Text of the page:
A number of these shaded pole motors are sold without a fan. The motor
will run much cooler and will probably last longer if a fan is installed
on the long rotor shaft. I have recycled fan blades from old computer
tower cooling fans. A hub can be machined from metal or plastic with a
small setscrew to attach the blade to the rotor shaft.
The direction the motor is turning will determine the correct
blade configuration to use. You want the fan to blow air across
the shading poles in order to have cooling efficiency.
Sometimes small fan blades can be found on eBay. This particular
fan appears to have been intended for one of those wall outlet air fresheners.
I machined an adapter hub to fit on the rotor shaft. I wanted
to remove the internal plastic webs of the fan so the hub could be inserted.
I installed a round wood block in the lathe chuck and used a
small drill bit to accurately center the fan against the wood block.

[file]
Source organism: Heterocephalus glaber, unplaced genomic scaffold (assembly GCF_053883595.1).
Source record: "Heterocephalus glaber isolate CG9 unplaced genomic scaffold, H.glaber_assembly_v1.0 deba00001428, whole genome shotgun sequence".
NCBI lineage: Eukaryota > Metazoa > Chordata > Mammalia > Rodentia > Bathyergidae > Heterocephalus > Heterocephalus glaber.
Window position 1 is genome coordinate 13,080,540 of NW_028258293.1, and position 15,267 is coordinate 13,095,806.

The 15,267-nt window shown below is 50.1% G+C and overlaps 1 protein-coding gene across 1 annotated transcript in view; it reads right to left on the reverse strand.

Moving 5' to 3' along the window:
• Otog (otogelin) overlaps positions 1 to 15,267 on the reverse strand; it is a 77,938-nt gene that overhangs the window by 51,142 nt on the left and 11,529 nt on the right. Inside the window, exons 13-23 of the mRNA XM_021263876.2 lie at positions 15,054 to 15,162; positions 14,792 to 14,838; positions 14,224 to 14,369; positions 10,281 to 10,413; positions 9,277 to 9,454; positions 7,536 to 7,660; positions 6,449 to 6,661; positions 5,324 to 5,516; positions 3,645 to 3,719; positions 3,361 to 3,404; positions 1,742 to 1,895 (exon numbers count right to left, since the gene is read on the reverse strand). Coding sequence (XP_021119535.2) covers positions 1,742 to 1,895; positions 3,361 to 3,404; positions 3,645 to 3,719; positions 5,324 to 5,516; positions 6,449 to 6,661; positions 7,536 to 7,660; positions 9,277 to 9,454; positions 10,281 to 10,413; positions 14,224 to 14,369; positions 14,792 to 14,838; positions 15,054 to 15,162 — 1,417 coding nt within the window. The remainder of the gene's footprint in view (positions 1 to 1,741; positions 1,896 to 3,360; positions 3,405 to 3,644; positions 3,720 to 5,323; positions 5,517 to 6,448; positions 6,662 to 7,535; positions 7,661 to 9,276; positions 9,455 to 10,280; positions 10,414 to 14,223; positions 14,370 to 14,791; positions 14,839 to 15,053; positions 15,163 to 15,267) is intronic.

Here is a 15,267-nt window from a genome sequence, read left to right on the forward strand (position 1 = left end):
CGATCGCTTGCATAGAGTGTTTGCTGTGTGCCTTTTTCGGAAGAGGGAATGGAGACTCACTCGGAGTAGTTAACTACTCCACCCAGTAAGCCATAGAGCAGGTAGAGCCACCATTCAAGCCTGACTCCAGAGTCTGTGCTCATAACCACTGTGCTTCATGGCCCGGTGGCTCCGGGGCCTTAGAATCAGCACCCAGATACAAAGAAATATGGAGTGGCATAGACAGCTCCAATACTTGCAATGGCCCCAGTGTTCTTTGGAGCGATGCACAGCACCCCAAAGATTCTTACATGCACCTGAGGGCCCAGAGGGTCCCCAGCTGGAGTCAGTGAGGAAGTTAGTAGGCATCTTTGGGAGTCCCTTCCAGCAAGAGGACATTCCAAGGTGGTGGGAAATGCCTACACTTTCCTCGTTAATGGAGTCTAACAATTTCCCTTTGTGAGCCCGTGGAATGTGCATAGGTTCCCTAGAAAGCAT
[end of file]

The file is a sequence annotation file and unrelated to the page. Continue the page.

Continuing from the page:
Hot glue was applied to the back of the fan.
The hot glue will securely hold the fan in position as long as
the machining operations are done slowly and gently.
A mill was used to cut away the center portion of the blade...
...providing room for a boring bar to gently remove the internal
structure of the fan, and providing a snug fit for the adaptor hub.
Gently remove the fan from the wood block and clean off the glue.
I decided to cut a clearance hole in the center of the fan so the
setscrew portion of the adaptor would pass through the fan.
I used a little hot glue to secure the fan to the adaptor hub.
Without a fan the shading poles will get hot enough to
immediately burn your finger. Using this small fan the shading
poles still get hot but they remain within an acceptable limit.